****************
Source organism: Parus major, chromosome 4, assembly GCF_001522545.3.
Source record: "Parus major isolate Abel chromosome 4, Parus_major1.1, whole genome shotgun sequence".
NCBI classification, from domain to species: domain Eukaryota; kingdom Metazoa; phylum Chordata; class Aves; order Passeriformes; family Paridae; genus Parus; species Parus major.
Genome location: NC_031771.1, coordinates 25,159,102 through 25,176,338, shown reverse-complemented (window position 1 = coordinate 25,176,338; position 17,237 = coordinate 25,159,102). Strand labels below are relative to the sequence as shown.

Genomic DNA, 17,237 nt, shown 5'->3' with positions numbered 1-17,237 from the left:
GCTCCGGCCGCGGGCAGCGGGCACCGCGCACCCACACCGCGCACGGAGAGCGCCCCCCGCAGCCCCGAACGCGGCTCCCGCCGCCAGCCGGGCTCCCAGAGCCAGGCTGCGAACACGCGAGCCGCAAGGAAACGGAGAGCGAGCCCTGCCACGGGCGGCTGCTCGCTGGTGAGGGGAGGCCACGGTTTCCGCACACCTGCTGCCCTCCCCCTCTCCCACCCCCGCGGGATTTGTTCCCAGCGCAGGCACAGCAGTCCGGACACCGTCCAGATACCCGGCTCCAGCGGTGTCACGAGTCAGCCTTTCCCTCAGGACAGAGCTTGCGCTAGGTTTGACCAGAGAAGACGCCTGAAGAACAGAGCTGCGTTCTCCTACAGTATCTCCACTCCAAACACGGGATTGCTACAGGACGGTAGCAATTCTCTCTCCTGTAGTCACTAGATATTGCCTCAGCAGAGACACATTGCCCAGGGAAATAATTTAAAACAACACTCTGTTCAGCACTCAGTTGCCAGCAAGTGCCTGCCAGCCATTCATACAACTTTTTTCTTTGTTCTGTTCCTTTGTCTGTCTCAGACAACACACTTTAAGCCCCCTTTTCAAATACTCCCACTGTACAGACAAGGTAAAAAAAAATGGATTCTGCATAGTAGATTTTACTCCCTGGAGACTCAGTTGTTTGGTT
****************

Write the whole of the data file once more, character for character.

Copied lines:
Source organism: Parus major, chromosome 4, assembly GCF_001522545.3.
Source record: "Parus major isolate Abel chromosome 4, Parus_major1.1, whole genome shotgun sequence".
NCBI classification, from domain to species: domain Eukaryota; kingdom Metazoa; phylum Chordata; class Aves; order Passeriformes; family Paridae; genus Parus; species Parus major.
Genome location: NC_031771.1, coordinates 25,159,102 through 25,176,338, shown reverse-complemented (window position 1 = coordinate 25,176,338; position 17,237 = coordinate 25,159,102). Strand labels below are relative to the sequence as shown.

Genomic DNA, 17,237 nt, shown 5'->3' with positions numbered 1-17,237 from the left:
GCTCCGGCCGCGGGCAGCGGGCACCGCGCACCCACACCGCGCACGGAGAGCGCCCCCCGCAGCCCCGAACGCGGCTCCCGCCGCCAGCCGGGCTCCCAGAGCCAGGCTGCGAACACGCGAGCCGCAAGGAAACGGAGAGCGAGCCCTGCCACGGGCGGCTGCTCGCTGGTGAGGGGAGGCCACGGTTTCCGCACACCTGCTGCCCTCCCCCTCTCCCACCCCCGCGGGATTTGTTCCCAGCGCAGGCACAGCAGTCCGGACACCGTCCAGATACCCGGCTCCAGCGGTGTCACGAGTCAGCCTTTCCCTCAGGACAGAGCTTGCGCTAGGTTTGACCAGAGAAGACGCCTGAAGAACAGAGCTGCGTTCTCCTACAGTATCTCCACTCCAAACACGGGATTGCTACAGGACGGTAGCAATTCTCTCTCCTGTAGTCACTAGATATTGCCTCAGCAGAGACACATTGCCCAGGGAAATAATTTAAAACAACACTCTGTTCAGCACTCAGTTGCCAGCAAGTGCCTGCCAGCCATTCATACAACTTTTTTCTTTGTTCTGTTCCTTTGTCTGTCTCAGACAACACACTTTAAGCCCCCTTTTCAAATACTCCCACTGTACAGACAAGGTAAAAAAAAATGGATTCTGCATAGTAGATTTTACTCCCTGGAGACTCAGTTGTTTGGTT